Keep or Walk: Hyun Jin Ryu came back from Tommy John surgery and finished his contract on a positive note

Photo credit:Kevin Sousa-USA TODAY Sports
Evan Stack
7 months ago
December 22nd, 2019 – a true “Where were you when…?” day in history.
Okay, not really. But, it was a day that served some significance for Toronto Blue Jays baseball. That day marked the first step in the Blue Jays opening their next contention window as they signed Hyun-Jin Ryu to a four-year, $80 million contract. Ryu had just concluded a six-year run with the Los Angeles Dodgers and had just finished second in Cy Young voting during the 2019 season.
Using 2019 as a somewhat MLB introduction for guys like Vladimir Guerrero Jr., Bo Bichette, and Cavan Biggio, Toronto’s front office felt like Ryu would be the right pitcher to spearhead a young pitching staff; we can’t forget that Toronto’s leader in innings pitched in 2019 was Trent Thornton.
The Blue Jays built off the Ryu signing by adding Tanner Roark and naming Nate Pearson the #5 starter for the 2020 season, and although the latter two didn’t pan out very well, Ryu did his fair share of the lifting in carrying the Blue Jays to the 2020 postseason. He finished the COVID-shortened season with a 5-2 record and a 2.69 ERA, finishing third in AL Cy Young voting and 13th in the AL MVP race.
Between 2021 and 2023, Ryu battled through multiple injuries, making only 48 starts between those three seasons. Following the 2023 season, Ryu enters free agency as a respected Blue Jays player during his time in Toronto (and Dunedin and Buffalo), and while he will be 37 years old by the time next season starts, the topic of bringing him back to the Blue Jays is worth at least some consideration.

The case to keep Ryu

It’s important to consider the role that Ryu would be serving if he were to come back to Toronto in 2024. The Blue Jays already have four starting pitchers under contract that, unless one of them gets traded, will begin in the rotation next season. Those guys are, of course, Jose Berrios, Kevin Gausman, Chris Bassitt, and Yusei Kikuchi, who all finished last year with at least 31 starts and ERAs under 3.90.
Alek Manoah is likely the frontrunner for the fifth and final spot in the rotation, and if Bowden Francis is viewed as a starter in the long run, then he may also have a fair audition. However, there is a lot of time between now and Spring Training, so if moves are made and the final vacancy in the rotation becomes a point of concern, Ryu would be an option.
Ryu missed the first four months of the 2023 season recovering from Tommy John surgery, and he joined the team during their playoff push for the final two months of the season. He wasn’t a Cy Young candidate, but he showed little to no rust in the eleven starts he made between August and September. Ryu posted a 3.46 ERA in those starts with a 1.29 WHIP, with those and many other stats not falling too far from his career averages. If anything, it showed that he was/is a competent option for a team in a competitive window.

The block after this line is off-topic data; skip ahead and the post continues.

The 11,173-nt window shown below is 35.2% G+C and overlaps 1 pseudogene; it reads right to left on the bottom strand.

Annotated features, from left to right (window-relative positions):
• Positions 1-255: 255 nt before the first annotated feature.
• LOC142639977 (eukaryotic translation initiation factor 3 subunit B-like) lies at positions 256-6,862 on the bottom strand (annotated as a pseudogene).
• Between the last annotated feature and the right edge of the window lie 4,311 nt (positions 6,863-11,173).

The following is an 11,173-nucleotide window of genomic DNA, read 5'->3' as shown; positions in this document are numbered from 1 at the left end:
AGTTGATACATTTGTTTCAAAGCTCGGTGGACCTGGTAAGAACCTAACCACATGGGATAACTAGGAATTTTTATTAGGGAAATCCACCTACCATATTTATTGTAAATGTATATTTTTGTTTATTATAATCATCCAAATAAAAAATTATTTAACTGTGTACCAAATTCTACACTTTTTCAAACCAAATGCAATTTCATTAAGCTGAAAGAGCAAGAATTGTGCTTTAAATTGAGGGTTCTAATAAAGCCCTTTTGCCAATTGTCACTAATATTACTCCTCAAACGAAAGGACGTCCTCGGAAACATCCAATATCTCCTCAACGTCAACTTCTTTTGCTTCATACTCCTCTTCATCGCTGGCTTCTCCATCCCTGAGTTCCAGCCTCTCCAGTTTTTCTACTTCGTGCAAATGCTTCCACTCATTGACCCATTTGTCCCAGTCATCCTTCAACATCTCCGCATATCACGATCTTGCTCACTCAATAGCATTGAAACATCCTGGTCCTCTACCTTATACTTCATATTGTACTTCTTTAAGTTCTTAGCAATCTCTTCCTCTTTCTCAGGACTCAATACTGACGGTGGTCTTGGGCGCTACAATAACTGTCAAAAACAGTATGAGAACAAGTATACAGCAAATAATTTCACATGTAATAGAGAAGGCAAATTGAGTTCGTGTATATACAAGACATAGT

Finally, this may be a personal opinion of mine, but Ryu’s style really complements the rest of the rotation. Ryu is a finesse pitcher; his fastball averages 88 mph, and he does an excellent job mixing his pitches and working with deception, which is a major name to his game.
Toronto’s rotation features a lot of calling cards, whether it be Kikuchi’s velocity, Gausman’s splitter, or Bassitt’s deep pitch mix. Ryu is just another pitching style thrown in the melting pot.

The case to let Ryu walk

The case against Ryu features a lot of the stereotypical reasons why you wouldn’t re-sign a veteran player. Health is a huge factor with Ryu, and it’s worth revisiting that he’s only averaged 16 starts in each of the last three seasons. 2020 was the last time that he had gone an entire season without a stint on the IL, and you could argue the shortened season assisted with that feat.
As I mentioned earlier, Ryu will enter the 2024 season at age 37, and the Blue Jays, under Ross Atkins, have not re-signed many players above the age of 30. It’s also worth noting that Ryu didn’t even make the postseason roster for Toronto’s Wild Card series against the Twins, as the Jays had a lot of their postseason pitching stock invested in the other four starters. I’d expect it to be the same way going forward.
Toronto also has a sufficient amount of internal depth for that fifth spot in the rotation. Again, it seems like Manoah’s job to lose at this point, but Francis and maybe even Ricky Tiedemann might be at the forefront of Toronto’s mind for the backend of the rotation. Why go spend money on something you already have?

The verdict

Ryu has had an accomplished career and Blue Jays fans should be grateful that part of that was spent in Toronto. Despite Ryu’s contract expiring, he is not eligible for the qualifying offer since he already received and exercised one back in 2019 from the Dodgers.
There is definitely demand for pitchers like Ryu, so it’ll only be a matter of time before he finds a new home. Ryu loves Toronto, and I think Toronto should love him back. However, I think it’s safe to say Ryu won’t be back in Toronto next season.


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